10 Signs your Business is at Risk From Cyberattack

by Robert Best on January 15, 2020
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10 Signs your Business is at Risk From Cyberattack

Data breaches reached a record pace in 2019. In August security provider Norton reported 4.1 billion records had been exposed and there had been an increase of 54 per cent in the number of reported breaches vs the first 6 months of 2018.

The rise is predicted to continue in 2020 making cybersecurity as important as ever. If you're not sure if your business has enough protection some key areas can easily be improved to reduce the risk of cyberattacks.

We've identified 10 signs that your business is at risk from cyber attack.

You use weak passwords

Or the same password for all your accounts. We know why it happens but using weak passwords or the same password across multiple accounts will put your business at risk.

Does your company have a password policy? Do your staff know the best behaviours for creating strong and unique passwords? Weak passwords are a hackers dream because much of password hacking is now automated they don't need to work hard to crack them.

The same goes for using the same password across different accounts. If one of the companies you have an account with is breached the hacker has the password you use on all your accounts. One breach has given them access to all your accounts.

Train your staff on how to set strong passwords and the importance of regularly updating them. Using a password manager is an easy way to manage lots of unique, complex passwords.

You don't provide cybersecurity training to your staff

88 per cent of UK data breaches are caused by human error. That's an eye-opening statistic. No matter what you do with your cybersecurity, if you're not training your staff it will likely be for nothing.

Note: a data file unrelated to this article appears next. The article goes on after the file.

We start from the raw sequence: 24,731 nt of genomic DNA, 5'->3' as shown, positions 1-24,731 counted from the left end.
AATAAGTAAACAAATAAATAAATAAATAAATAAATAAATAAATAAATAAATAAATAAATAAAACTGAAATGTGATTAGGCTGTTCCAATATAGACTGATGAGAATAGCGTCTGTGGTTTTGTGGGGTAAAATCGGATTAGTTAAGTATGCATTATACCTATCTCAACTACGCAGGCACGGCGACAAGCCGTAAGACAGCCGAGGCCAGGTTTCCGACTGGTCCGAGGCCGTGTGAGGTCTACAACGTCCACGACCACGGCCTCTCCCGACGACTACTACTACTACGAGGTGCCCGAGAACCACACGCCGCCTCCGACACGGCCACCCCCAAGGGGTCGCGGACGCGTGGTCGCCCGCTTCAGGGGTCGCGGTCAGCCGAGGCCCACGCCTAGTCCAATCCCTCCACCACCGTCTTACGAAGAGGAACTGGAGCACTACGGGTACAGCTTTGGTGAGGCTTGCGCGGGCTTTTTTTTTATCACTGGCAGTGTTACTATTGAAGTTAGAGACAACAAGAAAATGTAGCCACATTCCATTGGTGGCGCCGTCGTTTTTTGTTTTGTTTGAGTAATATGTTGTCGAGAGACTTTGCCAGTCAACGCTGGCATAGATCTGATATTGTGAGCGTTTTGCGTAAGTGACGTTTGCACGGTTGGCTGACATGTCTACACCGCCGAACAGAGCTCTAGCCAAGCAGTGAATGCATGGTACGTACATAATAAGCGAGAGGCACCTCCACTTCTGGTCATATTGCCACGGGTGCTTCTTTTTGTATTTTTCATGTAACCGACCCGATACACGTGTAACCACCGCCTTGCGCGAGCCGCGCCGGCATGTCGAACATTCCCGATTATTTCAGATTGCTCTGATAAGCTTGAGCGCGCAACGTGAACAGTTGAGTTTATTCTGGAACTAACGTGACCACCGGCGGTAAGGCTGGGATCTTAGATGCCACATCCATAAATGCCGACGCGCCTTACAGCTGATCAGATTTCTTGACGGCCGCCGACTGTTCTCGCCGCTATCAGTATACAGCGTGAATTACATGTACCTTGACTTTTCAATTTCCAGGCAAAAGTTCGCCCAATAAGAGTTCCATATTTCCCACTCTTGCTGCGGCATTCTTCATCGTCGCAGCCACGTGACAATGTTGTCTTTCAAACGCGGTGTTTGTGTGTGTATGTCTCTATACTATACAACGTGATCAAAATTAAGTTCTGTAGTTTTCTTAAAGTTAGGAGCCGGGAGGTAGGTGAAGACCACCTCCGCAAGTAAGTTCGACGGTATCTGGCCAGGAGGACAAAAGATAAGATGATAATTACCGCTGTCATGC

If your staff are trained on the latest hacking and social engineering threats they are less likely to fall victim to hackers. 95 per cent of successful cyberattacks are the result of phishing scams. So you must be training your staff on how to deal with phishing emails.

You will need to train them regularly as well. Cybercrime is very lucrative at the moment so the sophistication of cyber-attacks and social engineering is continuing to improve. So what might have been good security advice 6 months ago might not be valid today. Staff training can't just be one and done, it needs to be an ongoing activity.

You have no cyber-security policies

Policies - Red Ring Binder on Office Desktop with Office Supplies and Modern Laptop. Business Concept on Blurred Background. Toned Illustration.

So, now we've got you training your staff on cybersecurity best practices it's time to put a cybersecurity policy in place for your business. As you've already read human error is one of the biggest factors in cyberattacks. One click of a malicious link can undo all the good work done by virus protection and firewalls.

To help with the training they are doing you need to put in place a cybersecurity policy. This will help when inducting new members of staff to the business as well as maintaining security commitment across the whole of the business.

You don’t have data control policies

You should have already done work on this because of GDPR. Data control policies make sure only the people who need access to certain data are the only people who can access it.

Locking down access to your data is a big step to keeping it well protected. Limiting the number of people who have access to it will give hackers fewer access points they can target.

If a company laptop gets lost or stolen, data control can make sure that any data on that device can no longer be accessed. Without policies in your business to control data it can be difficult to determine what security vulnerabilities you actually have.

You don't have an IT security budget

Even a modest investment in security training has a 72 per cent chance of reducing the impact of cyberattacks. We are living in a world where the threat of cyberattack isn't going away. So a business needs to take that threat seriously and that will involve spending some money.

We have already discussed training and that has its costs but there are other areas of investment that can help your business. Updating firewalls or using anti-virus software is an example. You might want to outsource your cybersecurity completely. These are all good options but they do come with a cost.